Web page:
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Oamaru police made 19 methamphetamine-related arrests in 2018 and another 12 in the first six months of this year - a significant jump from just one arrest in 2017.
Detective Sergeant Hannah Booth, of Oamaru, said the increase in methamphetamine use in Oamaru was in line with the rest of the country, which was largely due to market saturation.
Det Sgt Booth said police were focused on reducing demand for the drug in Oamaru, rather than targeting the suppliers.
Kelly*, a former addict, said the class-A drug "was everywhere".
The former Oamaru woman was introduced to meth by a family member when she was 18 years old and admits she was not as "street smart" then as she is now, a decade later.
"It changed ... my thought pattern, how I thought, how I did things.
"That turned into a lot of jail and offending."
She started selling the drug to support her habit.
"I have to take responsibility for the part I played, me selling it to somebody. That could've made them not feed their kid that night. That could've made them beat up their partner - because I was the one that sold it to them.
"That [realisation] shocked me and upset me ... if it wasn't me selling it to them, it would have been someone else, but the fact it was me selling it ... I didn't want a part of that."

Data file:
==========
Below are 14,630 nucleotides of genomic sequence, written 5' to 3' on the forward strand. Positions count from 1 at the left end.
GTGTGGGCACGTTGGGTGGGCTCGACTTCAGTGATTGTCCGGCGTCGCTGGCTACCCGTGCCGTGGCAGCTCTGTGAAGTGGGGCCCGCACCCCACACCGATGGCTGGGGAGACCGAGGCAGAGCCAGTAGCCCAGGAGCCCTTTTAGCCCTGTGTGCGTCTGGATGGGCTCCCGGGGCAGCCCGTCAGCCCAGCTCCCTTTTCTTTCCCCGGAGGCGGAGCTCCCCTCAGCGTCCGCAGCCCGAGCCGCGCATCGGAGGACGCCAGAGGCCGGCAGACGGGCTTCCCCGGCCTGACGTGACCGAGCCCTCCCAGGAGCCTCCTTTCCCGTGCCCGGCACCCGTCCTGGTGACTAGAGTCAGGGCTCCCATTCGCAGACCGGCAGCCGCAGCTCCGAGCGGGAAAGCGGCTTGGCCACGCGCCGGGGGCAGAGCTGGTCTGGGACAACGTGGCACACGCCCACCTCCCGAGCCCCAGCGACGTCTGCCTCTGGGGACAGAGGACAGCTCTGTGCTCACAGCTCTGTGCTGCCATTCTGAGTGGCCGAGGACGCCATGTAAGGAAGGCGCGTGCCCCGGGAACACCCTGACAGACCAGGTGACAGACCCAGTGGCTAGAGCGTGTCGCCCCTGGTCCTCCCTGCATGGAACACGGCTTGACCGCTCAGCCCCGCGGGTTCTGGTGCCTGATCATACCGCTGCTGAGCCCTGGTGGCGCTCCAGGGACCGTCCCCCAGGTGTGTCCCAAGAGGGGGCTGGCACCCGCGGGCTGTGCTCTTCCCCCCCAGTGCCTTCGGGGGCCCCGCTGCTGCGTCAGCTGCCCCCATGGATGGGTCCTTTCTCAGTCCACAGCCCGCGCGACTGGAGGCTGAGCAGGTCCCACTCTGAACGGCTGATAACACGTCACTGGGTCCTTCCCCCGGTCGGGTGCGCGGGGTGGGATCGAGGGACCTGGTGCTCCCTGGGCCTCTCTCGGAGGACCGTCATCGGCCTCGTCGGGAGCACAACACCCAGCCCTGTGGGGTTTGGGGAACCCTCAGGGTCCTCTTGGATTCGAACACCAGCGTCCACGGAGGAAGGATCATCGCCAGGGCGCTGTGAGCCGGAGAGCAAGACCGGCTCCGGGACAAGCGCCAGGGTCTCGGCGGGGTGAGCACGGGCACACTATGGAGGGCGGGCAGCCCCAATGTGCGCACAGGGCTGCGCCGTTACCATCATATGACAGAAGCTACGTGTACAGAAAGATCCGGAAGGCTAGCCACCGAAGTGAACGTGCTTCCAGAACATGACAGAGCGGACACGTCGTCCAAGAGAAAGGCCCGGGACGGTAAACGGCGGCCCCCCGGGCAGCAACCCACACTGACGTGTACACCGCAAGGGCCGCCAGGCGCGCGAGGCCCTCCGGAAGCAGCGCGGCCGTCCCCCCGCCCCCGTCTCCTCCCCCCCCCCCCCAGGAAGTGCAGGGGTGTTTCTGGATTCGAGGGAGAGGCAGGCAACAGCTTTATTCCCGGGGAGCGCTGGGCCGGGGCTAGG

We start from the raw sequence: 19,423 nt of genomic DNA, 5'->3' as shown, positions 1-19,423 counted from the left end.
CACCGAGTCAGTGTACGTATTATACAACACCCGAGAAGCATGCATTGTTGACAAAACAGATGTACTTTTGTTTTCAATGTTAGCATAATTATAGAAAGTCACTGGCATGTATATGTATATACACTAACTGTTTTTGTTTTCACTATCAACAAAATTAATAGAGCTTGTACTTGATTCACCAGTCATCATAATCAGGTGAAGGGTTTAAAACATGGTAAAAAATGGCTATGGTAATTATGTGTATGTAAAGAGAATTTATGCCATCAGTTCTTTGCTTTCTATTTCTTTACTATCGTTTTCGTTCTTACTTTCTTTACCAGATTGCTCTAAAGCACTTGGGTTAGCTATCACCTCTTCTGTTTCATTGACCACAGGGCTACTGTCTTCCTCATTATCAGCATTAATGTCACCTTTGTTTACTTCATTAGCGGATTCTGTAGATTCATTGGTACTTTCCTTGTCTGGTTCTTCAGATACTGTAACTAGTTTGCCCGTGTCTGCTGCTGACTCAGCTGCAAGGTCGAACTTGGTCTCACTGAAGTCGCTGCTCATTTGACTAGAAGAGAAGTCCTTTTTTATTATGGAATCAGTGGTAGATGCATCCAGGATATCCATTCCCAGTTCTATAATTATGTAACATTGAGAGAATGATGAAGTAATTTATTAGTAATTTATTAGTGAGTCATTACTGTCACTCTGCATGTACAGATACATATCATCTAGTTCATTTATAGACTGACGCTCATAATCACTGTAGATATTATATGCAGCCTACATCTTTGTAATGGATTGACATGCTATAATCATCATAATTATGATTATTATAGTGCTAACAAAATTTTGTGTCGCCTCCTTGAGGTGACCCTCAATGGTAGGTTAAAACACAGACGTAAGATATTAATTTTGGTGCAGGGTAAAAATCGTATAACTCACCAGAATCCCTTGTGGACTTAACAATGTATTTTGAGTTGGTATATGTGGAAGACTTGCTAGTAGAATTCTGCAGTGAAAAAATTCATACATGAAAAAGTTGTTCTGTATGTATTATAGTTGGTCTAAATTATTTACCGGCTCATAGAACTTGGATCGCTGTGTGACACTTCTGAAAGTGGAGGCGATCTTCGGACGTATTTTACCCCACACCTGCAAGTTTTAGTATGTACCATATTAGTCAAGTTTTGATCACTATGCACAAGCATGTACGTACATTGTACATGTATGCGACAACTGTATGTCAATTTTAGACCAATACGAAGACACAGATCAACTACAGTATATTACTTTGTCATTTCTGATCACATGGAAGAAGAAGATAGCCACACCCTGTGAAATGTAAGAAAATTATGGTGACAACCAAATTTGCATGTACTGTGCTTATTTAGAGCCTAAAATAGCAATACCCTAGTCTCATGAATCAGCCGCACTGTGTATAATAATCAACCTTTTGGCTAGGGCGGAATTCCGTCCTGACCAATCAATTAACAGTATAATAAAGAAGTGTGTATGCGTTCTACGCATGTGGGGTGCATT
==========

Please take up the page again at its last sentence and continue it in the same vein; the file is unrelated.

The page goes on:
Now, Kelly kept clean because she was stronger and more willing to ask for help.
"I'm doing good," she said.
Oamaru family lawyer Nicky Sinclair said she had seen an alarming increase in the number of Family Court cases in Oamaru involving methamphetamine over the past two years.
"What I'm really seeing is that meth is taking parents away from their children, really in a way I don't think people can comprehend.
"We need to understand the seriousness of the problem and the impact it has on families; in particular, children.
"As a community we have a role and responsibility to support those parents and families."
Methamphetamine affected not only the user but also their wider family and community, Ms Sinclair said.
"We are seeing the extended family really at a loss of what to do."
At present, the waiting time to see a drug counsellor at the Waitaki Community Alcohol Drug Service was about two months, a spokeswoman said.
The first step for people wanting to get clean was to see their general practitioner, but more resources were needed for mental health services, she said.
*Name changed to protect identity.